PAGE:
Get access to the exclusive HR Resources you need to succeed in 2018!
Training, policies and tools to help HR prevent and respond to harassment claims.
Is your employee handbook keeping up with the changing world of work? With SHRM's Employee Handbook Builder get peace of mind that your handbook is up-to-date.
Build competencies, establish credibility and advance your career—while earning PDCs—at SHRM Seminars in 12 cities across the U.S. this spring.
#SHRM18 will expand your perspective – on your organization, on your career, and on the way you approach HR. Join us in Chicago June 17-20, 2018
Employees typically focus on daily tasks without an understanding of the big picture—the core principles and goals that should unite and guide everyone. When employees have a passion for the “why,” live by the “how” and focus on accomplishing the “what” of the organization, then they see the big picture. Employees don’t need to be micromanaged. Motivated by “why,” guided by “how” and targeted to achieve “what,” they can evaluate their daily activities to determine what they should be doing and how they should be doing it.
The “why” of an organization defines its purpose.Businesses exist to make a profit, but they also exist to make a difference or to provide a service or product that meets a need. Through work, individuals can make a difference and be part of a meaningful legacy.
Ask yourself and your employees, “Why does the organization exist? Why is the work important?” After asking the second question several times, you will uncover the collective contribution of the organization—its purpose.
Employees must understand how their daily activities help to achieve the purpose. Once you and your employees have identified the “why,” communicate the purpose and live by it. Do the people who work for you genuinely care about the cause? Are their daily activities contributing to that purpose?
Doing meaningful work leads to a prosperous life for the individual and the organization.
The “how” is the collection of values that inspire and guide behavior—the organization’s guiding principles. The three layers of principles are the organization’s distinctive, strategic and engaging values. Consider what makes your organization distinct from other organizations doing similar work. Strategic values guide how employees must behave to achieve the organization’s vision and goals. Engaging values are the universal themes that contribute to building a culture of highly engaged and motivated employees. Universal priorities consist of the following six values:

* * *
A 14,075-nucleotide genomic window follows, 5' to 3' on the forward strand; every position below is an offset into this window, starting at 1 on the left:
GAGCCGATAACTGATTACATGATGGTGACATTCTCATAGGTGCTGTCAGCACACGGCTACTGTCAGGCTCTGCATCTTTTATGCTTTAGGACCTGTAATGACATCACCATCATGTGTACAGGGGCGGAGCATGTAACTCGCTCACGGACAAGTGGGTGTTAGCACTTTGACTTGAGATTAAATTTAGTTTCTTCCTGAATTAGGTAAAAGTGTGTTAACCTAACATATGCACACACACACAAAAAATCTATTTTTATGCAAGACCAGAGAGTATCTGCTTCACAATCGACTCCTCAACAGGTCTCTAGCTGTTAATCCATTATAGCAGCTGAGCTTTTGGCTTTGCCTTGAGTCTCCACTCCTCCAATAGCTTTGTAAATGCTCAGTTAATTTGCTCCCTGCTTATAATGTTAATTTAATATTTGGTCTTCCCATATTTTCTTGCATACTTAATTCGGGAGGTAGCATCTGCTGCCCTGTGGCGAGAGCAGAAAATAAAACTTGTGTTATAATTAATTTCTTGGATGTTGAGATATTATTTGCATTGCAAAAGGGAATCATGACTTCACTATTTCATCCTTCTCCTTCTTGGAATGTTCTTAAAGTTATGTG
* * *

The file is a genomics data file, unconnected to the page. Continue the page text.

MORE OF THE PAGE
Fit. Am I a fit with the organization and its culture? Is the purpose of the organization meaningful to me? Are the values of the company in harmony with my values? Am I a fit with my job? Is my work significant, challenging and the best use of my abilities?
Trust. Do I have a trusting workplace where leaders have integrity and are honest, respected and fair?
Do I have a caring workplace where my peers and managers feel like family, and do they encourage collaboration and teamwork? Do I have friends at work?
Am I informed, and does my manager listen?
Does the company support individual development? Am I developing and growing in ways that nurture achievement and mastery?
Do I feel like an owner? Do I have autonomy where I participate in decision-making, have responsibilities and have flexibility in how I achieve my goals?
Ask employees to rate themselves on these six priorities and discuss with them how you can help improve areas of weakness.
The final ingredient of the big picture is the “what” of the organization—its vision and goals. Employees must align their actions with the vision and goals. A clear picture of the vision and goals establishes desired results. Employees must understand what actions will support the health of the organization.
The “what” provides quantifiable measures to gauge results. Employees must be able to make smart choices in how they spend their time. With a clear vision and goals—the “what”—expressed in ways that are descriptive and quantifiable, employees can construct individual objectives and gauge how well they are making a difference through their work.
Sheila L. Margolis is president of Workplace Culture Institute, a change management consulting firm in Atlanta, www.sheilamargolis.com.
You have successfully saved this page as a bookmark.
Please confirm that you want to proceed with deleting bookmark.
You have successfully removed bookmark.
Please log in as a SHRM member before saving bookmarks.
Your session has expired. Please log in again before saving bookmarks.
Please purchase a SHRM membership before saving bookmarks.
An error has occurred
Recommended for you
SHRM Member Discounts Program
SHRM’s HR Vendor Directory contains over 3,200 companies